It is in human nature to question new things. They’re unfamiliar, they require us to change our ways, and we’re suspicious of their value.
The history of mankind is chock-full with examples of misjudged inventions and ideas. In fact, Business Insider has a great list of the most ridiculously underestimated products that later became part of our daily lives.
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Even the umbrella is on the list, because British gentlemen in the mid 18th century initially rejected the idea of a device that could help you avoid getting soaking wet in the rain. It was seen more as a device for women to protect themselves from the sun.
The point is that humans don’t adopt new products easily. This is more evident than ever in the digital era.
The fast development of technology prompts people to learn and master new digital trends almost on a daily basis. Most modern enterprises are plagued by the problem of slow onboarding to digital products. This is true for both customers and employees.
Every time product adoption is poor, users become frustrated and disengaged. This leads to poor productivity, churn, and reduced profits.
It’s on this premise that the Digital Adoption Platform (DAP) was born. This tool was specifically designed to facilitate technological onboarding and product adoption. Based on machine learning technology, the DAP serves as a guide for people navigating new digital systems and platforms.
In this article, we’ll look at some real, positive product adoption experiences that have led to an improvement both in the company’s productivity and customer experience.
True stories of successful product adoption
1. HP Indigo
Hewlett-Packard, a tech industry giant, found great value in using the DAP to educate their customers in how to use their printing presses. HP Indigo develops printers for commercial purposes, working with large printing companies.
HP strives not only to provide customers with reliable products but also excellent customer support. The onboarding process is a crucial element of this support. It’s the time when they teach new customers how to use their products effectively.
Historically, this process was time-consuming and labor-intensive. But once HP began optimizing this process using a Digital Adoption Platform, they started to see rapid results.
The DAP delivered “walk-throughs” for clients, training them in the basics and providing help with frequently occurring issues in product adoption and effective usage.
This resulted in a much shorter adoption time for new customers and reduced the cost of support. In addition, this one small change created positive ripples throughout the client’s business by boosting their productivity and encouraging innovation.
2. Microsoft Bing Ads
Microsoft has a long history of introducing pioneering products. Their leadership understood that in order to get loyal customers, they needed to provide quality education on how to use their products in the right way.
One of the most iconic failed examples of product adoption is MS Office Assistant.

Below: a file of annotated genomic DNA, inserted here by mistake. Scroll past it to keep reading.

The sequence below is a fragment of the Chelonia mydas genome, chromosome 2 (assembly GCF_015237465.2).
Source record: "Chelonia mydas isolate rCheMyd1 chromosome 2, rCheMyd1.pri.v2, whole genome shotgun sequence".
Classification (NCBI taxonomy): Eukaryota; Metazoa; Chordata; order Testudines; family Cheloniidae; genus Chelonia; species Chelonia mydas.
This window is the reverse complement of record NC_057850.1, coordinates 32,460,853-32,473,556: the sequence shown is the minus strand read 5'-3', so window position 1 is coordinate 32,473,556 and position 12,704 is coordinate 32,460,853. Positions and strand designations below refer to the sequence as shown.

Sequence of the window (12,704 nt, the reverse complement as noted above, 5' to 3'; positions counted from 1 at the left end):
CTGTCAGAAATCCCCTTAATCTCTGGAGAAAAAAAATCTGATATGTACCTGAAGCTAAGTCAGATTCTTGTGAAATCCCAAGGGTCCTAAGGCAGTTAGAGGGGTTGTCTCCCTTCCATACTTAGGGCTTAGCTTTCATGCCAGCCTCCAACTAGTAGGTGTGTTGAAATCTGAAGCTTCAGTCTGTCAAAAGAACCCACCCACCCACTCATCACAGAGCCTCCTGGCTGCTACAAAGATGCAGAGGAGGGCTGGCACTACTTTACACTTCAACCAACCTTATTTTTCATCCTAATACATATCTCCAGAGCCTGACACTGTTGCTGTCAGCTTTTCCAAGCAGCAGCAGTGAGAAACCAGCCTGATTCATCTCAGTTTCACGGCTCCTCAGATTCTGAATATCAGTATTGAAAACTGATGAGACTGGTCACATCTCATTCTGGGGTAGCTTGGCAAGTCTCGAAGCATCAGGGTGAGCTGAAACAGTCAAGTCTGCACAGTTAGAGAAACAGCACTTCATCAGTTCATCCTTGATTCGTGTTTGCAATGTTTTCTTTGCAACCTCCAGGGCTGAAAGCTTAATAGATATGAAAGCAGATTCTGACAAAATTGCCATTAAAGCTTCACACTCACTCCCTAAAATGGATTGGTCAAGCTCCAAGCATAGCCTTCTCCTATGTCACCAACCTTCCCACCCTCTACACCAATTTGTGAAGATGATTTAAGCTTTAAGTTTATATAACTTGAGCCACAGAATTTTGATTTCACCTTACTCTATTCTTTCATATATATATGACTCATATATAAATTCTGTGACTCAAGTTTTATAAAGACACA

The infamous paperclip app, Clippit, within Microsoft Word was introduced to offer users help and advice. However, the humble guide was “retired” with the next generation of MS products.
While the idea was innovative, product adoption was poor.
But Microsoft didn’t give up on the idea of educating people about how to use their products. Years later, they employed the DAP to better onboard customers to Microsoft Bing Ads.
In order to solve common customer issues with the adoption of their advertising platform, MS decided to supplement Bing Ads with an integrated layer of ready-made solutions, delivered by the DAP.
They added walk-throughs to help customers get to grips with problematic areas of the platform, along with user guides for FAQs. As a result, the time needed to master their advertising platform shortened by 13%.
When Apple came up with their mesmerizing iPhones, it was true innovation in the marketplace. But outstanding marketing campaigns to win the hearts and minds of customers was not enough — they had to make people fully appreciate the functionality of their devices.
As time passed and new models were rolled out, Apple understood the importance of onboarding customers not through manuals or video presentations but with integrated intuitive software.
So, when you buy a new Apple gadget, it begins to educate you from the get-go. Starting from when you choose the language, it provides you with pop-up guidance and tips on how to use certain features, for example, how to create an iCloud account.
Apple focused on lowering the number of user issues with Apple Pay, reducing it from 31% to 22.6% within 2 years, which secured their fintech product on the market. And it was all thanks to a well-made onboarding training platform.
To sum up…
Good product adoption is critical to enterprises today. That’s why a decent DAP can be your best friend when it comes to breaking down the wall of misunderstanding between your users and your digital products.
The purpose of a Digital Adoption Platform is to make people understand and use technologies the way they were meant to be used. This means a better customer experience and improved user productivity, which results in better profits.